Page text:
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nurse burnout, compassion fatigue, renee thompson, rtconnections
I’ve been spending some time talking about nurse fatigue – how to prevent it and how to reverse it if you’re already burned out! In my previous blogs I shared a few powerful strategies you can start implementing TODAY. 
Today’s tip is to start connecting.

A study of 20,000 people found that people who felt disconnected from their managers/co-workers/patients were more likely to get sick, miss work or even suffer a heart attack!!!
Connection is the bond an individual experiences with another person, a group, or anything else that stirs feelings of attachment, joy, loyalty, excitement, inspiration, or comfort. When humans connect with each other, their limbic systems link sending out those feel good chemicals in our brains.
Think of yourself as a social lubricant – someone who sees patients and their co-workers for what they are….humans by birth. A lubricant reduces friction between surfaces and creates stability among parts.That’s what nurses do all of the time!!! Nurses are the lubricants or the glue that keeps it all together. When you see yourself in this way – a social lubricant – it helps to create positive feelings about your role, which can then keep the nasty fatigue villains at bay.
How do you connect?
It’s simple. Try the following strategies:
Smile. When you meet a patient, family member or other member of the health care team for the first time, smile and look the person in the eye. Why? Smiling links your limbic systems creating a bond.
Say a person’s name as often as you can. For example, when working with a new nurse, say her name. “Hi Tina. It’s nice to work with you today.”  And then later on. “Tina. Do you need any help?”…and later…”Tina. What do you think about..” The key is to keep saying her name over and over again (without getting too crazy!!). Why? When you repeat someone’s name, they feel connected to you in a positive way.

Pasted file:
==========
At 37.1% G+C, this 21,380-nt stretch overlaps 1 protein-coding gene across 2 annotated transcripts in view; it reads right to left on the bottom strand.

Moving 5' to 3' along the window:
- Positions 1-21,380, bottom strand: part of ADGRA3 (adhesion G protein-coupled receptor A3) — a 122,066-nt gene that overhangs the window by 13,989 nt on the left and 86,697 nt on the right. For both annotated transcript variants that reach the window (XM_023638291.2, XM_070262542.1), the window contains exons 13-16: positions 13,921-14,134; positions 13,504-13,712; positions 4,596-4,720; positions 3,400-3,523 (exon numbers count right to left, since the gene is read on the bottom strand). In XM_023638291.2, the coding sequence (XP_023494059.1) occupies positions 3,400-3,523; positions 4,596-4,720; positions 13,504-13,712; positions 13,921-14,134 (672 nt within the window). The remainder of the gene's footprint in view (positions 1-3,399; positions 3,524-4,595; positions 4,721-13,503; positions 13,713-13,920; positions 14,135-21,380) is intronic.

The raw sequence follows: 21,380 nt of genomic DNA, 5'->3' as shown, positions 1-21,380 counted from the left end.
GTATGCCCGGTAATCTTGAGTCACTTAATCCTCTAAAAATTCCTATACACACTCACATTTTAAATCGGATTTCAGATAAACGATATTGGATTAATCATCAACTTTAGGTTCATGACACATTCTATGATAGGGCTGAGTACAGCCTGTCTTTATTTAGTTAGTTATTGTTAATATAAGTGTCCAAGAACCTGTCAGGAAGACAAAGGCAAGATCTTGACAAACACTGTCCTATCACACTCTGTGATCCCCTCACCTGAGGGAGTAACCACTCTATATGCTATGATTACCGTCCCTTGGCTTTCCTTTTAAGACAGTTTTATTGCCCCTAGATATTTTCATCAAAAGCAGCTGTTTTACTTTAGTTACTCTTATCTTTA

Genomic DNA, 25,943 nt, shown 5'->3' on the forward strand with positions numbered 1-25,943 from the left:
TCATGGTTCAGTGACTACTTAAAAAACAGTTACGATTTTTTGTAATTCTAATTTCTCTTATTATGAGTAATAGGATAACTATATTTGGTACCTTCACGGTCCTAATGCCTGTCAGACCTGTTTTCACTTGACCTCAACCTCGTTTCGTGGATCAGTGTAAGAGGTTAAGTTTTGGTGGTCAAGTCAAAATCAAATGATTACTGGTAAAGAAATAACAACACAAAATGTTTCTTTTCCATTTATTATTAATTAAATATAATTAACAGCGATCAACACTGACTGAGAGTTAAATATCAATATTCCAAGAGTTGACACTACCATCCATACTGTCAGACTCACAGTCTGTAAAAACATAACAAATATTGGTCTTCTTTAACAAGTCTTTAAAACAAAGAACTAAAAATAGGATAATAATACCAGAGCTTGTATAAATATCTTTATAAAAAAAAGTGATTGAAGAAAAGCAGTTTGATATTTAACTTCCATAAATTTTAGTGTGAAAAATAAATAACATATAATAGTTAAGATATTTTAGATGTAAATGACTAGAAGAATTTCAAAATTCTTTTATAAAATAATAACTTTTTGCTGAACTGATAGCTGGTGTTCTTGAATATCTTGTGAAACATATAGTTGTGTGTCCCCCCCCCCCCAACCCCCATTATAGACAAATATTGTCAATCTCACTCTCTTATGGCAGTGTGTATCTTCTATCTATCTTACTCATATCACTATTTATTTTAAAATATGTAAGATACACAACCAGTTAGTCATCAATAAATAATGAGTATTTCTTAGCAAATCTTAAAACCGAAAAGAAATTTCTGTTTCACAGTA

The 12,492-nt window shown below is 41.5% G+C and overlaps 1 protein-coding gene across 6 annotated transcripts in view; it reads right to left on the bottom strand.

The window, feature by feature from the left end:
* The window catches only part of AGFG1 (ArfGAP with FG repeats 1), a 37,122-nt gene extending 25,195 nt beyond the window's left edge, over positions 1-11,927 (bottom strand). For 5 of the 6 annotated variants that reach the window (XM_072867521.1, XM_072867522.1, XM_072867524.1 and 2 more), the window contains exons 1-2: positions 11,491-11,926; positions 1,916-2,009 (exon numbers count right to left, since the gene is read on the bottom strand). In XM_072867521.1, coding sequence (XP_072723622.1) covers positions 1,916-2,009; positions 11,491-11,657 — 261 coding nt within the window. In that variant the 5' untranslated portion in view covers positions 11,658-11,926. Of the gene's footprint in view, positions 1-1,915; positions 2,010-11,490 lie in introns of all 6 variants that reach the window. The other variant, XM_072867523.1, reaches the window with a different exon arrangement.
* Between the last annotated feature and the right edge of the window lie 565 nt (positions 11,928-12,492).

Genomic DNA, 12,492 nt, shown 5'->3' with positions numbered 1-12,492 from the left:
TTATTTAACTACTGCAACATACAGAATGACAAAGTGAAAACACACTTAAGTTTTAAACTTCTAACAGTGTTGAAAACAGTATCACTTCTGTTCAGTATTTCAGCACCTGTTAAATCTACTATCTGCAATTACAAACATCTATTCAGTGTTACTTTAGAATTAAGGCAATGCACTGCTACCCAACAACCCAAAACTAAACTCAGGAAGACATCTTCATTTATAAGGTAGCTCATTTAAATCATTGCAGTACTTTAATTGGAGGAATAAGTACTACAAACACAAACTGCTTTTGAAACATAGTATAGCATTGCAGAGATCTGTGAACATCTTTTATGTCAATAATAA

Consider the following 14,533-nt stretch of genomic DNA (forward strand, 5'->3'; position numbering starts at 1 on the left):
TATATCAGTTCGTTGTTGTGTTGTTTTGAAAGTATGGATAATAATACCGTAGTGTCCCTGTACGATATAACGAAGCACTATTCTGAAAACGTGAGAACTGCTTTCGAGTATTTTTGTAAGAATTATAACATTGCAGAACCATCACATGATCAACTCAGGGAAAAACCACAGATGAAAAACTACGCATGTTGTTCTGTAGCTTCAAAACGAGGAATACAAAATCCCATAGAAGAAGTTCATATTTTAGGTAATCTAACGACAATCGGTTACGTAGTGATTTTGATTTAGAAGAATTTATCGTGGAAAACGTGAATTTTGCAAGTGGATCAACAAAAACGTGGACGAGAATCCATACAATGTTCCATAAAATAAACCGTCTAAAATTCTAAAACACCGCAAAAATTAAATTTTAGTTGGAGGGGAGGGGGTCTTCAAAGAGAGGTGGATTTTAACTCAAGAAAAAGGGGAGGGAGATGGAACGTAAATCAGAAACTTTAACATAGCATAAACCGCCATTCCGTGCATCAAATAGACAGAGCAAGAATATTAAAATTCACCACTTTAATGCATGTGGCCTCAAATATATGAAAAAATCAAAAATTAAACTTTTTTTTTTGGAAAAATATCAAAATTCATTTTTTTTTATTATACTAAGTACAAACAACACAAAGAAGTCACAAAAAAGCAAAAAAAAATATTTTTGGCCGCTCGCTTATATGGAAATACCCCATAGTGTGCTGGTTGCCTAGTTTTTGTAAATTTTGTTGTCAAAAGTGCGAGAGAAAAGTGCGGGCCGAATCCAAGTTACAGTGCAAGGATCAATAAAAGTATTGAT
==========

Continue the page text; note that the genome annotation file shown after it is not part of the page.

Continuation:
Ask questions that show an interest. I always ask patients questions about where they’re from, what’s their favorite food and what work they’ve done in their life. Why? Because it makes them feel like I am interested in them and in the process, I am connecting with them.
What the heck does all of this have to do with nurse fatigue? A lot. By focusing on connecting with other people, you tap into your brain’s innate desire to bond with other humans. This bonding taps into the feel good chemicals in your brain, leading to positive feelings. Thereby, resulting in less nurse fatigue.
Nurse fatigue is not inevitable…there are some actions you can take to prevent and even reverse feelings of burnout. You deserve to feel good about the work you do!!! But feeling good requires a deliberate attempt to do the things we know work!!
Start connecting today!
Thanks so much for reading. Take care and stay connected.
For more great tips, make sure you “like” me on Facebook,”follow” me on Twitter and YouTube and subscribe to my blog. Also, check out my new book on nurse-to-nurse bullying and my new eBook titled, Survive and Thrive: A guide helping new nurses succeed! 

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  1. Renee,
    I find that asking questions is productive on so many levels. When I ask a question, I usually get more than I thought I would hear. Which then allows me to really know what is going on with the person and connect with them on an even deeper level. Asking questions and letting people speak does my work for me! Great post!!

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